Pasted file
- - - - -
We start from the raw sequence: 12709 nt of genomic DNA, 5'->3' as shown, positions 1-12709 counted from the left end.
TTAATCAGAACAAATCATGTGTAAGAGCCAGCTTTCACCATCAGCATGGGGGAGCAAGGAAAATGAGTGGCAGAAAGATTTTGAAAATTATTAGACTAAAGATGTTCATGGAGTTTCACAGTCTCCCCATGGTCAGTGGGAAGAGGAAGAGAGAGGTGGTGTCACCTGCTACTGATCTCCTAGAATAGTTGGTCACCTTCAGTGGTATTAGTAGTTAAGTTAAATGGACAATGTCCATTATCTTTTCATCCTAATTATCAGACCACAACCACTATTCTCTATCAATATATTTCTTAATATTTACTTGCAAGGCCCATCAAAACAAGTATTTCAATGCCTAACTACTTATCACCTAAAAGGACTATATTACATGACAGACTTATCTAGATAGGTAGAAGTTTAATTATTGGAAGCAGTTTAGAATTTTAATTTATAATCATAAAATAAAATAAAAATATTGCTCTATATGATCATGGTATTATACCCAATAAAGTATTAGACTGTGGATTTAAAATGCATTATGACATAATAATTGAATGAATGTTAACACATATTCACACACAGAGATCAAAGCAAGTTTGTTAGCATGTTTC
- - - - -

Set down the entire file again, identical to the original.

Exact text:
We start from the raw sequence: 12709 nt of genomic DNA, 5'->3' as shown, positions 1-12709 counted from the left end.
TTAATCAGAACAAATCATGTGTAAGAGCCAGCTTTCACCATCAGCATGGGGGAGCAAGGAAAATGAGTGGCAGAAAGATTTTGAAAATTATTAGACTAAAGATGTTCATGGAGTTTCACAGTCTCCCCATGGTCAGTGGGAAGAGGAAGAGAGAGGTGGTGTCACCTGCTACTGATCTCCTAGAATAGTTGGTCACCTTCAGTGGTATTAGTAGTTAAGTTAAATGGACAATGTCCATTATCTTTTCATCCTAATTATCAGACCACAACCACTATTCTCTATCAATATATTTCTTAATATTTACTTGCAAGGCCCATCAAAACAAGTATTTCAATGCCTAACTACTTATCACCTAAAAGGACTATATTACATGACAGACTTATCTAGATAGGTAGAAGTTTAATTATTGGAAGCAGTTTAGAATTTTAATTTATAATCATAAAATAAAATAAAAATATTGCTCTATATGATCATGGTATTATACCCAATAAAGTATTAGACTGTGGATTTAAAATGCATTATGACATAATAATTGAATGAATGTTAACACATATTCACACACAGAGATCAAAGCAAGTTTGTTAGCATGTTTC